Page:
Decisions, decisions...

Decisions, decisions…

We left the church and visited one of the fabric merchants in downtown Blantyre. What we were afraid might be a cumbersome process of having the six of us agree on fabric for our clothes turned out to be, instead, a very pleasant and informative glimpse into that industry here in Malawi.

Our host and friend, Davies, had arranged for us to visit a small Eco-lodge located in Mvumbwe. Game Haven Lodge“ is a conference center/resort/restaurant/golf course that seeks to provide the opportunity for a small section of Malawi to be inhabited by many of the creatures that once roamed free across the continent. We were treated to a ride through many acres of Malawian countryside that is being transformed back into the bush… and on the way were privileged to encounter antelope, wildebeest, zebra, giraffe, and dozens of amazingly beautiful birds. We then enjoyed a delicious meal with an amazing view.

Abusa Mbolembole joined us for dinner back at Davies’ home (if it seems to you like dinner was right after lunch, it seemed that way to us, too!). This gave us further opportunity to consider the role of youth in the churches in Malawi and in Pittsburgh.

We wrapped up our day with a devotion (the team is taking turns leading these daily sessions) which evolved into a two-hour debrief of our experience of the intersection of our cultures and practices. What a rich time, full of laughter and questions and wonder. We looked at the photos we’d taken during the day and planned the events of tomorrow.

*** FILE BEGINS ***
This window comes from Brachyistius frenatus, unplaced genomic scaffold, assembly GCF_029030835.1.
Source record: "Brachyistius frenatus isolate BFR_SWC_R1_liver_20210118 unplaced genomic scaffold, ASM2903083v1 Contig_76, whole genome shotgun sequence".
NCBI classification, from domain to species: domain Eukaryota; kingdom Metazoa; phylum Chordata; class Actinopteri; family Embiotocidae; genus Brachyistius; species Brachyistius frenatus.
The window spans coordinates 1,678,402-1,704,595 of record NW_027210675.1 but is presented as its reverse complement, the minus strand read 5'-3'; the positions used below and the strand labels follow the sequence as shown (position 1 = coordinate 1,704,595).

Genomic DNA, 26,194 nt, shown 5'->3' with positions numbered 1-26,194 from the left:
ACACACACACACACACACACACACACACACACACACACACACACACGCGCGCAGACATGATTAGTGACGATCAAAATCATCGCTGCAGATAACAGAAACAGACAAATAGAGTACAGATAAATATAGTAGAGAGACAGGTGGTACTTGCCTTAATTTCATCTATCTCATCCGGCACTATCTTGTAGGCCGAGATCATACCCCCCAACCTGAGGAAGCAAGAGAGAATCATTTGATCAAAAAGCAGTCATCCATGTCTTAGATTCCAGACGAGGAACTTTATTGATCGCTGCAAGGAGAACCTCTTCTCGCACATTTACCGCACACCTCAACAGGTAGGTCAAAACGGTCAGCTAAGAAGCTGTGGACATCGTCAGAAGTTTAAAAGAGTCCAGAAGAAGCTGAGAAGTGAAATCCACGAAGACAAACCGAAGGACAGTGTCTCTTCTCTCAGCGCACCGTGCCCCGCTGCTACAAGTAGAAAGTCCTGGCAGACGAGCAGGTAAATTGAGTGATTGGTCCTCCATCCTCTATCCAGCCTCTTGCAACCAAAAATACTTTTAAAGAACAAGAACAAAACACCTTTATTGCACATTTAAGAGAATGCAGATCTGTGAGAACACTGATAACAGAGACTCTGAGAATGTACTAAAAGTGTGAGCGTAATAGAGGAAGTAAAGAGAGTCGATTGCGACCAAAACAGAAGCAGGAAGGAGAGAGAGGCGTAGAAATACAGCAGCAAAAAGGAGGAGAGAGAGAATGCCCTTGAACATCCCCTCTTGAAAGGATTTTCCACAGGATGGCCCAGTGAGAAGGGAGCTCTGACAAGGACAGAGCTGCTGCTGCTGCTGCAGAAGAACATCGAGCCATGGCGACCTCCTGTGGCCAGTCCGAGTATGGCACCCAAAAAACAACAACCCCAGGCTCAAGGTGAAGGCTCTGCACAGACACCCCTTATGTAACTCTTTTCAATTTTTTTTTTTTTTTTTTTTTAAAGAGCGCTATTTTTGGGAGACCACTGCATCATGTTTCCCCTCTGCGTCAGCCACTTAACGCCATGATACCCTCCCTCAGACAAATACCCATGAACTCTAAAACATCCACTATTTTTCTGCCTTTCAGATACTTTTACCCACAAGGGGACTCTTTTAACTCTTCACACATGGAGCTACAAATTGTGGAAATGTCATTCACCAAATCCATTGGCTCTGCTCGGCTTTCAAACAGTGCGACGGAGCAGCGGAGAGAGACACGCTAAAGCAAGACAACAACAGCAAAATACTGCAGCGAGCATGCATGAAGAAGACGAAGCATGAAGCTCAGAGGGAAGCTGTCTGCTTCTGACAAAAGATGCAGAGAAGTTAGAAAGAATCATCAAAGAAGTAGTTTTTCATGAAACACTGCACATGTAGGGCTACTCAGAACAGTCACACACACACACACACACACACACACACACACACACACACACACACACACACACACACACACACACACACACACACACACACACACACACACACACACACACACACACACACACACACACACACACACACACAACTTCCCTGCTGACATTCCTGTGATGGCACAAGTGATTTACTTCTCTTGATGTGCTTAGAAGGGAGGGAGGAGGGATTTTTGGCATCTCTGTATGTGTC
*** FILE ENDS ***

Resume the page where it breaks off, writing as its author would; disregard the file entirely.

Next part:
I’m disappointed to tell you that many of the photos we took with people in them came out too blurry to use – but all of the images in this posting were chosen by the team, who wanted you to see a little of what we were able to see in our first day in Malawi. Thanks to you for your support and encouragement; thanks to God for making this experience possible.

A Blue Wildebeest is ready for his close-up.

A Blue Wildebeest is ready for his close-up.

This majestic creature stood so still that one of our team asked, "Is it real? I mean, is it alive?"

This majestic creature stood so still that one of our team asked, “Is it real? I mean, is it alive?”

While we toured Game Haven in a vehicle, this was a chance for something extra for David and Joe.

While we toured Game Haven in a vehicle, this was a chance for something extra for David and Joe – approaching a pair of Kudu on foot.

Gerard is a school teacher who has given generously of his time to help enrich our time in Blantyre.

Gerard is a school teacher who has given generously of his time to help enrich our time in Blantyre.

The African sky was changing all day - but always beautiful.

The African sky was changing all day – but always beautiful.

A little down time while we wait for transport? Why not teach Davies how to play 'Bananagrams'?

A little down time while we wait for transport? Why not teach Davies how to play ‘Bananagrams’?

3 thoughts on “Report From Malawi, 29 December 2016

  1. I am following through! I see that you are having an awesome time! And you deserve to Abusa Davie, We (Malawi Missioanries to the States), had an incredible time there!

  2. Dave you have some great way with words. Could not wait to get up this morning and read another chapter.Thanks so much for keeping us informed .all the best. Mary Beth